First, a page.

Your mom should not be helping with your film. You should hire someone or get a friend who is knowledgeable about make-up. Also, film make-up is different from regular makeup. Lighting and camerawork can affect the way makeup looks, so you have to get someone who has experience on a set.

If your actors get impatient, that's your fault. You should hire people to set everything up while you talk to the actors about the scene.

Also, never underestimate audio. It is half the experience.

So please, I want your opinions on all of this. I'm not this rebellious person wanting to do everything my own greedy way I just simply think that there isn't a huge need for excessive crew members on set. I also feel more at ease when it's just me with a few cast members. The set is quiet and feels more desolate and it gives me more time to inspire my actors/actresses

What are your opinions?

To make a good low budget film, you need a crew. You need camera/lighting/audio people. You can't do it on your own.

Also, could you name some good indie films with tiny crews? Because watching many films you think were made for nothing had a much larger crew and budget than you think, just read the credits.

BTW, El Mariachi is not a film that you can use as an example. It was shot over twenty years ago in Mexico, with cops that were willing to lend them 20+ machine guns and a jail for a credit in the film.

:)
 
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I agree with everyting that has been replied. However
Also, could you name some good indie films with tiny crews? Because watching many films you think were made for nothing had a much larger crew and budget than you think, just read the credits.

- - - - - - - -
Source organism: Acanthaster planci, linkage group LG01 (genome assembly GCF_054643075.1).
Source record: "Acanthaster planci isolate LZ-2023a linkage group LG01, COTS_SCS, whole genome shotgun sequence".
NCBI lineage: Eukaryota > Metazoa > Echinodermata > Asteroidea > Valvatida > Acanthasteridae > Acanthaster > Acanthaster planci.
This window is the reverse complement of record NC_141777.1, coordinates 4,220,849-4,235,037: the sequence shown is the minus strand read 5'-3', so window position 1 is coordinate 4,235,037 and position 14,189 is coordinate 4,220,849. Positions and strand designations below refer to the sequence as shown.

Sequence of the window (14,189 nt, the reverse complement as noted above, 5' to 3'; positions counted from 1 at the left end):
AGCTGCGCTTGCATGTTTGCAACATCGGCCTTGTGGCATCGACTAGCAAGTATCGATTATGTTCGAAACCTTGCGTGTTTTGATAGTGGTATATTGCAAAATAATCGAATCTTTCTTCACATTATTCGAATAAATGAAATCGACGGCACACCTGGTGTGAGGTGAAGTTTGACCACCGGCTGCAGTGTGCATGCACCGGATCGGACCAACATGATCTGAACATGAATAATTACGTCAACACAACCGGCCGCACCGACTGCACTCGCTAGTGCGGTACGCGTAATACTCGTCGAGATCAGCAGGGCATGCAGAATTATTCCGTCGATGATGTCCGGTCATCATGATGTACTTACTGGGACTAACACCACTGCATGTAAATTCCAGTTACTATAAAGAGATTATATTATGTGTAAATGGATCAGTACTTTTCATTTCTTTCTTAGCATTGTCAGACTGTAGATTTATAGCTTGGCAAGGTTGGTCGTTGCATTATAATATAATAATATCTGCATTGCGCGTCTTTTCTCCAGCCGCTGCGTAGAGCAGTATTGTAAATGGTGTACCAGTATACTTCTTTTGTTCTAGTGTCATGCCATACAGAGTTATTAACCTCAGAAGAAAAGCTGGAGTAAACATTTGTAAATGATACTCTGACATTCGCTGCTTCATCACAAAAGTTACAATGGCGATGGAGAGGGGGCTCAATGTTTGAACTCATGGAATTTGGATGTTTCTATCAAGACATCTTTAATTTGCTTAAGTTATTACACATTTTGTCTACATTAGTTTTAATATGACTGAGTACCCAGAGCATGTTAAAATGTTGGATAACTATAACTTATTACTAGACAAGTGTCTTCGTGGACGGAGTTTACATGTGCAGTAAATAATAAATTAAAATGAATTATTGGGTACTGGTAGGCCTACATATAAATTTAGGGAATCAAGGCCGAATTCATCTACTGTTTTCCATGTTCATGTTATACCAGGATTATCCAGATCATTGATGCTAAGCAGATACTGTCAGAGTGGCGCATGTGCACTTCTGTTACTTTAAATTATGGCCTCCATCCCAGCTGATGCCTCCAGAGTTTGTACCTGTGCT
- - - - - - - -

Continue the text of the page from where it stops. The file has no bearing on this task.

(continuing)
Check out Shane Carruth's films "Primer" and "Upstream Color".

He made the former doing almost everything himself (writing, directing, acting, editing, being the DP, operating cameras for some shots, sound design composing, etc) and on a budget of $7000/$8000 (apparently he managed to negotiate cheaper camera rentals by explaining that El Mariachi had the same budget, and therefore, it was impossible for cameras to be this expensive). It is not an amazing film (it is very good), but for the way he made it, it's incredible.

Upstream Color had a more significant crew, but he still took on a huge number of roles, and it is an incredible film (he also had a real budget for it).
 
It really depends, though I think your question should be, "Maybe I can do everything, but really should I?". It's more important to have the roles covered by someone, rather than an individual person doing each individual role.

There are roles that are important that need to be covered that are a distraction to other roles or polar opposites (Eg. PM - Organizational and Director - Creative).

It also depends on your budget.